School Section Lake (North & South)

Brown’s Creek Watershed District has monitored South School Section Lake for several years. The final Northern Chain of Lake Management Plan (BCWD Board approved Aug 2016), developed for Lynch Lake, Plaisted, North & South School Section and Goggins Lakes is available here.

How was the plan created?

  • In July, we met with many of you and heard what you’ve seen and what you would like to see. The July 2015 presentation of the lake information is shown here.
  • On Wednesday, March 16, 2016 we met with Lynch Lake residents at Withrow Elementary to discuss possible implementation ideas for Lynch Lake.  The March 2016 presentation is shown here.
  • On Tuesday, April 5, 2016 we met with residents at Withrow Elementary to discuss possible implementation ideas for Plaisted, North & South School Section, and Goggins Lakes.  The April 2016 presentation is shown here.
  • Provided opportunity for public comment May-July 2016
  • BCWD Approved at a public meeting August 2016

2019 South School Section Lake Invasive Weed Management

Since the 2017 treatment for Curly-leaf Pondweed, a 2018 vegetative survey found that there was no need for treatment in 2018. See below for a copy of the survey and summary.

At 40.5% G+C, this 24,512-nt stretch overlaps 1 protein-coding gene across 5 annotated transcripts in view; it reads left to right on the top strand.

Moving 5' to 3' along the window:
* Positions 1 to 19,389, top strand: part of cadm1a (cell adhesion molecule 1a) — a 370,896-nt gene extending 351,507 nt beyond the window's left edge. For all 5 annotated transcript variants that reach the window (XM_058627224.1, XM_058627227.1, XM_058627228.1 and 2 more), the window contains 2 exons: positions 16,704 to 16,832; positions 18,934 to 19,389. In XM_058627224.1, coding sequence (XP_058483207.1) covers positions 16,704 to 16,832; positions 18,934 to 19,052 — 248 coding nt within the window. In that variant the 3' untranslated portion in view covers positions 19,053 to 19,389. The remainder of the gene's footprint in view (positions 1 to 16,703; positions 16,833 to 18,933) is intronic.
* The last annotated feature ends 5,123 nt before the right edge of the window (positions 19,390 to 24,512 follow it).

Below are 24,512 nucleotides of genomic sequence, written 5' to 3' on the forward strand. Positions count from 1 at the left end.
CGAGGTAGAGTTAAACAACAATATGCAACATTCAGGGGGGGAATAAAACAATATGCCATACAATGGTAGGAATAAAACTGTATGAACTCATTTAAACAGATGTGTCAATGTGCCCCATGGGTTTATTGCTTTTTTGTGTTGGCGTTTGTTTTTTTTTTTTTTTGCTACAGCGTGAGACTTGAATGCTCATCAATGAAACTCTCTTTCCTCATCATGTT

In 2019, a vegetative survey was completed and the DNR agreed that no herbicide treatment is needed this summer either. Check out the 2019 vegetative survey below for more information.

Curly-leaf Pondweed in South School Section

What is curly-leaf pondweed?
Curly-leaf pondweed is a non-native, invasive submersed aquatic plant that was first observed in Minnesota in about 1910.

What can be done to prevent its spread?
The most important action is to remove all vegetation from your watercraft before you move it from one body of water to another.

How to identify it
Curly-leaf is similar in appearance to many native pondweeds commonly found in Minnesota waters. It can be distinguished from other pondweeds by its unique life cycle. It is generally the first pondweed to come up in spring and dies in mid-summer.

Why is it a problem?
In spring, curly-leaf pondweed can interfere with recreation, producing dense mats at the water’s surface, as well as displacing native aquatic plants depended upon by fish and their food sources. In mid-summer, curly-leaf plants
usually die, and dying plants accumulate on shorelines. There is some evidence that it is negatively impacting the water quality of South School Section Lake.

What can be done?
Past experience in Minnesota and elsewhere has shown that eradication or elimination of curly-leaf pondweed from lakes is not a realistic goal. Problems caused by curly-leaf can be managed using available methods of control. Dense mats of curly-leaf that interfere with use of a lake can be reduced by mechanical harvesting or treatment with herbicide.

School Section before
School Section after
2019 Vegetative Survey-RM_CLP_delineation_2019
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